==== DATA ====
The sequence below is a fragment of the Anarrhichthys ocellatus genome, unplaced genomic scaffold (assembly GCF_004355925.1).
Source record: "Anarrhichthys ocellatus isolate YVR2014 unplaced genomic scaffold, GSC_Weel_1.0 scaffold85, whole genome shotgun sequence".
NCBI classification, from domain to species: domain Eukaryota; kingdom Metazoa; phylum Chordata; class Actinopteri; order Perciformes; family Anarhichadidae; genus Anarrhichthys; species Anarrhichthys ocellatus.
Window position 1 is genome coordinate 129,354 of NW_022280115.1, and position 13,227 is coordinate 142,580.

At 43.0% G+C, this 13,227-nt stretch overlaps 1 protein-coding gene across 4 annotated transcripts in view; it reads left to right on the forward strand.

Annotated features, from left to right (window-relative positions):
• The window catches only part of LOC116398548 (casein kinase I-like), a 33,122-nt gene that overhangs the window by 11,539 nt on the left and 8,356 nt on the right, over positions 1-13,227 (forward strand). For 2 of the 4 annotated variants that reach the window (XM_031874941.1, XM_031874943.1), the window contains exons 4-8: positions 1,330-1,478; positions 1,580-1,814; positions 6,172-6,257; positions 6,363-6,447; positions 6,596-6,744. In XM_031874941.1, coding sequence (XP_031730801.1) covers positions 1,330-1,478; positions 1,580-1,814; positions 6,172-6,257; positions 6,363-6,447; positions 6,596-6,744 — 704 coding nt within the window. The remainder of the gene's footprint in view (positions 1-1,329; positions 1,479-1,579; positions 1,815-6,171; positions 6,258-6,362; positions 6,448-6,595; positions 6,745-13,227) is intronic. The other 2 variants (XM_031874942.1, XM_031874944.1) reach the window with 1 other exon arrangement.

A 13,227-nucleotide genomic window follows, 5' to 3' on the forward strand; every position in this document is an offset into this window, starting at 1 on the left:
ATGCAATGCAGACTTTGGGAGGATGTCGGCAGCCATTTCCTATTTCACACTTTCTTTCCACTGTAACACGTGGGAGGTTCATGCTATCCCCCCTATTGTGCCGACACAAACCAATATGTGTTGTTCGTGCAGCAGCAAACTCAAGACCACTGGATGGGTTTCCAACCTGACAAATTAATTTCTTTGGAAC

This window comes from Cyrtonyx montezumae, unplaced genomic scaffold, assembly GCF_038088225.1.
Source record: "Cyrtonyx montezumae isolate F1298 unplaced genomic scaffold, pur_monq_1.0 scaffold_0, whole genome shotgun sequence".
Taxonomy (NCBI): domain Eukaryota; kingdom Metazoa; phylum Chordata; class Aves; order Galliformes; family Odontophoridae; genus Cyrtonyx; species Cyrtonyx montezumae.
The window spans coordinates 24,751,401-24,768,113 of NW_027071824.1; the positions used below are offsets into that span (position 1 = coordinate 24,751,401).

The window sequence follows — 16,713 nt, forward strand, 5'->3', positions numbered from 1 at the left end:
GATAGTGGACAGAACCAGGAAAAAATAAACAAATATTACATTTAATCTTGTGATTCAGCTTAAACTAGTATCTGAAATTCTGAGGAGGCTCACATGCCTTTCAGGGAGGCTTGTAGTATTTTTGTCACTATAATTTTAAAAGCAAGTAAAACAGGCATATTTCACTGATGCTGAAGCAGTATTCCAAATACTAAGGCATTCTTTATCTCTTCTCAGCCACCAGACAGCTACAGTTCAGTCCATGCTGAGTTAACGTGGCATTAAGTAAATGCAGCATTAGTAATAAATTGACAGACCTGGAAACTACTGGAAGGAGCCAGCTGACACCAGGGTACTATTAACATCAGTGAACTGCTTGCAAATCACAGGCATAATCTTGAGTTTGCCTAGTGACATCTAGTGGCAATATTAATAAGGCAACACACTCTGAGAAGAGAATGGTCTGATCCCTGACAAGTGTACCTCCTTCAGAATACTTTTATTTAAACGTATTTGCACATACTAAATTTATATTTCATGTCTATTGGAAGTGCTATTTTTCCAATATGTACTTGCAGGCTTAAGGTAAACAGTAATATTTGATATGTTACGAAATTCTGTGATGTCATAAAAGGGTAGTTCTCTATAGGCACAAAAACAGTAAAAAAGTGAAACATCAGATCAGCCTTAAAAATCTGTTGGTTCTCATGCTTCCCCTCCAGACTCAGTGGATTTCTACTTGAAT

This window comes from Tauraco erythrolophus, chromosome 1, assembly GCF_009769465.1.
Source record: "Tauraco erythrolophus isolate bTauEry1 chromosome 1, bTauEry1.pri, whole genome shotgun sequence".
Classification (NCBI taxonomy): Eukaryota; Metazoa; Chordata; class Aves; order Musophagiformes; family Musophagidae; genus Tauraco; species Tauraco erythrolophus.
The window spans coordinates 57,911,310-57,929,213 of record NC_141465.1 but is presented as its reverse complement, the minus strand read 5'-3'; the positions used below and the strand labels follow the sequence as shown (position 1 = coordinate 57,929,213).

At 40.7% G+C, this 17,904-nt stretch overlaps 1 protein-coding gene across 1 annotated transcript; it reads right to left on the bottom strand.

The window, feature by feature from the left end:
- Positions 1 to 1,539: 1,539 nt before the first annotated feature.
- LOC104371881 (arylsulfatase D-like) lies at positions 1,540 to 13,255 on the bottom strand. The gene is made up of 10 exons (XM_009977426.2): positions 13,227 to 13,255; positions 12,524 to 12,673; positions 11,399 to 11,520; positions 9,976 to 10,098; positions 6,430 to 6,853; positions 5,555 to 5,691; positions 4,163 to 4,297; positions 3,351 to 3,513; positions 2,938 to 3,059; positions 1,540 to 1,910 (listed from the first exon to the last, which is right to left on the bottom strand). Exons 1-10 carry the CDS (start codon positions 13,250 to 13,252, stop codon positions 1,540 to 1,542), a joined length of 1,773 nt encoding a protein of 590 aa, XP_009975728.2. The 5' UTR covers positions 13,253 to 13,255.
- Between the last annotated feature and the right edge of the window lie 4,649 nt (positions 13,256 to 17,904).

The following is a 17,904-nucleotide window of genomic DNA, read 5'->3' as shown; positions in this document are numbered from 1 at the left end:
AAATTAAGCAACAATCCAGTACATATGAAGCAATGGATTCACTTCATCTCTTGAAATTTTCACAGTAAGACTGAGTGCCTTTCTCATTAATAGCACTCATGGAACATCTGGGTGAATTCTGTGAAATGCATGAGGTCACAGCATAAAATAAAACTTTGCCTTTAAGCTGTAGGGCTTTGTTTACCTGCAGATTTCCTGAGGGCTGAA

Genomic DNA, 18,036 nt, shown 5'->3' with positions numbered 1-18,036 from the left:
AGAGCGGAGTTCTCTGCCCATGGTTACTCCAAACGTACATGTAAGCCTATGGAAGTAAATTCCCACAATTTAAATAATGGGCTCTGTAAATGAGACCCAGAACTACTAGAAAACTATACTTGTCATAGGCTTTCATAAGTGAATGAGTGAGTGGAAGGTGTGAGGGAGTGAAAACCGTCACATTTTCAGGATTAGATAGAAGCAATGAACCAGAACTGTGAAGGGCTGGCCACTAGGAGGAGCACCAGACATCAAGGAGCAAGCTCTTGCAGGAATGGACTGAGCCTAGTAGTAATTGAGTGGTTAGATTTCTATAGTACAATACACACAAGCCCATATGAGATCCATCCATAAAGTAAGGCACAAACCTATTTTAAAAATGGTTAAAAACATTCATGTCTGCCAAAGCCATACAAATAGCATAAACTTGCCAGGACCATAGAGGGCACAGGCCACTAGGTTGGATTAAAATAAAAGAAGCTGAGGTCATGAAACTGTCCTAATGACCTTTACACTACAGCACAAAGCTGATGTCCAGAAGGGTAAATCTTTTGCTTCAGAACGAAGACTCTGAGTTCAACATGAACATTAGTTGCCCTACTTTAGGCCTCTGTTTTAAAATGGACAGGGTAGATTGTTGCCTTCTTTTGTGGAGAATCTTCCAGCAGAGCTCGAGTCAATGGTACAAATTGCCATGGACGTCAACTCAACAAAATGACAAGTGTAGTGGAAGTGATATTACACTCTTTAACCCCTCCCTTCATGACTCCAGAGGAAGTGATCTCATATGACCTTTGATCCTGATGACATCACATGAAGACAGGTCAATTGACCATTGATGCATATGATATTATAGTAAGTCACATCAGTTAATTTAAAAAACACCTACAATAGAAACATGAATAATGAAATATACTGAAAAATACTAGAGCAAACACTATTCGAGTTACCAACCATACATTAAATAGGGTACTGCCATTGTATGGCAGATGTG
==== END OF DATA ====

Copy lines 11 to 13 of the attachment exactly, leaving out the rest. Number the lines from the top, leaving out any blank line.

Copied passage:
Source record: "Cyrtonyx montezumae isolate F1298 unplaced genomic scaffold, pur_monq_1.0 scaffold_0, whole genome shotgun sequence".
Taxonomy (NCBI): domain Eukaryota; kingdom Metazoa; phylum Chordata; class Aves; order Galliformes; family Odontophoridae; genus Cyrtonyx; species Cyrtonyx montezumae.
The window spans coordinates 24,751,401-24,768,113 of NW_027071824.1; the positions used below are offsets into that span (position 1 = coordinate 24,751,401).